What if property is damaged before settlement?

Falling tree after heavy storms

This article explores the legal position of a purchaser and vendor when a property that is the subject of a sale is damaged after exchange of contracts but before settlement. The information in this article is equally relevant to both parties involved in a residential conveyancing transaction.

The passing of risk

The time that risk passes between a vendor and purchaser is the key to determining the parties’ rights if the property is damaged between exchange of contracts and settlement.

The Conveyancing Act 1919 (NSW) (the ‘Act’) provides that risk for a residential property under contract does not generally pass to a purchaser until the contract is completed. This means that vendors are responsible for any significant damage to the property and should therefore retain insurance until settlement.  The purchaser then takes the risk from the date of settlement.

The exception to this rule is when a purchaser takes early possession of the land. Possession of the land means an entitlement to occupy the property (through licence or otherwise) or to receive rent from the property.



In these circumstances, the risk passes to the purchaser and vendors should insist on evidence of adequate insurance cover. It is also recommended that parties to enter into a licence agreement which sets out the obligations of the parties and confirms the transfer of risk.

The parties’ rights when property is substantially damaged

Part 4 of the Act sets out what happens if a property is substantially damaged between exchange and completion.

The determination will turn on whether risk has passed to a purchaser and if the damage is considered ‘substantial’.

The Act defines substantial damage to land as damage that renders the land materially different from that which the purchaser contracted to buy. Land includes buildings and other fixtures. An example would be severe damage that causes a house to be uninhabitable.

Section 66L provides that a purchaser may rescind a contract if the land is substantially damaged before the risk passes to the purchaser. Generally, a purchaser must give the vendor written notice of rescission before completion and within 28 days of becoming aware of the damage.

The purchaser’s statutory right of rescission in the event of substantial damage to a residential dwelling cannot be modified by provisions to the contrary in the contract.

The effect of rescission is that the deposit will be refunded to the purchaser and the parties will be relieved of further obligations under the contract. An exception to this is any liability incurred by a party from an earlier breach of the contract or adjustments due for any benefit the purchaser has received arising from early possession of the land.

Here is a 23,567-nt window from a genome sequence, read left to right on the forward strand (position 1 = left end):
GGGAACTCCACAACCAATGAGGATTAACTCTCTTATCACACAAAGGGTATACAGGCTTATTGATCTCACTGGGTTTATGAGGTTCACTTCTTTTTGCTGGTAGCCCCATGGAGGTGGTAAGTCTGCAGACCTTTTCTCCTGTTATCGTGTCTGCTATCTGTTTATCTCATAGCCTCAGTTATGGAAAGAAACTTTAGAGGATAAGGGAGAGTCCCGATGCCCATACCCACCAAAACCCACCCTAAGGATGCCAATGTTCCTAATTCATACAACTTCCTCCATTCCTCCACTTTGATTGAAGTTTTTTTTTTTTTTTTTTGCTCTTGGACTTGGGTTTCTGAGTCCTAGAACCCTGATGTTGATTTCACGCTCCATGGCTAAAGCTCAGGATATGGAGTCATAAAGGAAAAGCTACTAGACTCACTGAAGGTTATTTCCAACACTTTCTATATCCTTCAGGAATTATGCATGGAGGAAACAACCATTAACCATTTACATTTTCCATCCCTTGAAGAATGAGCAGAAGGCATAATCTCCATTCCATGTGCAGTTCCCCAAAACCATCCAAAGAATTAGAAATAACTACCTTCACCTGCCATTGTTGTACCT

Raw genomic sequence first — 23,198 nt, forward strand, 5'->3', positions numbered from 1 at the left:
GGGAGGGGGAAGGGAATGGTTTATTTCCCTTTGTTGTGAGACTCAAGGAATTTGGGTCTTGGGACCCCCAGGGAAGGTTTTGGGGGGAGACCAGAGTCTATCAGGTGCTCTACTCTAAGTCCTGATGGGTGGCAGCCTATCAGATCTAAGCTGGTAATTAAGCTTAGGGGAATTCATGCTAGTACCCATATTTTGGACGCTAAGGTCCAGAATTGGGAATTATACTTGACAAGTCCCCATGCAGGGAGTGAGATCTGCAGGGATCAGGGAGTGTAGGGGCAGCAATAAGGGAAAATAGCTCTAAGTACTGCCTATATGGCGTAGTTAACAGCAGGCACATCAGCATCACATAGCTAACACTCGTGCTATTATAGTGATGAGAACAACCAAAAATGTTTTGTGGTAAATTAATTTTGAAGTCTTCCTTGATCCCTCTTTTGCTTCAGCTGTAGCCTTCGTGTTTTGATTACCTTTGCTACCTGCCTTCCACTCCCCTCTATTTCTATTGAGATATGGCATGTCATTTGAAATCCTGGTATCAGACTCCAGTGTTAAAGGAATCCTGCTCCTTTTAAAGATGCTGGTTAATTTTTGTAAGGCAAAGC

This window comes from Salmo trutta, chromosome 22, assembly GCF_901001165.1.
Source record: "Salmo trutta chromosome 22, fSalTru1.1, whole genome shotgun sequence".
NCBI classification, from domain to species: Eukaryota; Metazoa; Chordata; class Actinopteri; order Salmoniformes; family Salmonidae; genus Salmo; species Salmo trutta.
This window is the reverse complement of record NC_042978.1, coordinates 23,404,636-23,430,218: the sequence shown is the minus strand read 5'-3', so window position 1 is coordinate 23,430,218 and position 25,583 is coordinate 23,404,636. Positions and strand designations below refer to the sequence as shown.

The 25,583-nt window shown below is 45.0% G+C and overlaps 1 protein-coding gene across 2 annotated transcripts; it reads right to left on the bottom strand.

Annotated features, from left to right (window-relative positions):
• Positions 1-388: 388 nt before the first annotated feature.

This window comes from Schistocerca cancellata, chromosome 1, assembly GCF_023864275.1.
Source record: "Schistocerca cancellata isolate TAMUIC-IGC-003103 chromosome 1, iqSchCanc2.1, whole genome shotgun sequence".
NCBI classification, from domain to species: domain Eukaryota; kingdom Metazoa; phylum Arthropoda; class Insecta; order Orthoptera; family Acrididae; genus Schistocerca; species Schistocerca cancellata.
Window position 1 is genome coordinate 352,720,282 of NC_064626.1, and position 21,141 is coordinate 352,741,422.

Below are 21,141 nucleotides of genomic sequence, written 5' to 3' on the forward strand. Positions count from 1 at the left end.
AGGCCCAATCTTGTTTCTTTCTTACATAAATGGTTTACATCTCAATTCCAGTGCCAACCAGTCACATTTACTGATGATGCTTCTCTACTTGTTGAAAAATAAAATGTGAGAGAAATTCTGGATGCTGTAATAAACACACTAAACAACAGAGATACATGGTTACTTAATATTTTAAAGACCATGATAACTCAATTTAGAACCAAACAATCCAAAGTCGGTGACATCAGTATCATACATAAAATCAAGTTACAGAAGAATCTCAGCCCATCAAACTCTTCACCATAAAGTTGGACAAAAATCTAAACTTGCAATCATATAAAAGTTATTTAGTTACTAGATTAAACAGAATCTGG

If the damage has been caused by the purchaser’s negligence, then there is no entitlement to rescind.

Price reductions for damaged property

If land is damaged between exchange and completion, whether substantially or not, the Act provides for a reduction of the purchase price which may be adjusted on settlement. The price reduction should be ‘just and equitable in the circumstances.

If a price reduction cannot be agreed and is not made on settlement, then the purchaser will have a right to recover an amount as a debt after completion. This, of course, is not ideal and to avoid delays, the parties may agree to proceed to settlement and retain a portion of the purchase price in the agent’s trust account pending resolution of the matter after completion.

If land is substantially damaged, and the purchaser does not wish to rescind, the Court may refuse to force a vendor to complete a contract (specific performance) if it is unjust and inequitable to do so. In such matters, the Court may order the repayment of money to a purchaser and give any other directions considered appropriate. For example, if a house under contract is completely destroyed by fire, it may be onerous to force a vendor to complete as they would need to claim on insurance to have the house totally re-built.

Minor damage / fair wear and tear

A vendor is required to provide ‘vacant possession’ of the property on completion. Subject to any provisions in the contract to the contrary, the property should have all items and furniture removed and be in the same or similar condition and state of repair as when it was sold to the purchaser (on exchange of contracts).

Claims for ‘damage’ do not encompass matters considered to constitute ‘fair wear and tear’. Most contracts include special conditions that specifically prevent a purchaser from making a claim for compensation, or delaying settlement, for these things.


The passing of risk and the determination of ‘substantial damage’ affect the rights of the parties to a contract after exchange and prior to completion. Vendors and purchasers should be aware of these rights and ensure insurance is maintained and inspections completed before taking possession or prior to settlement.

article by Nolan Lawyers

Posted in Buy, News on 13th December, 2018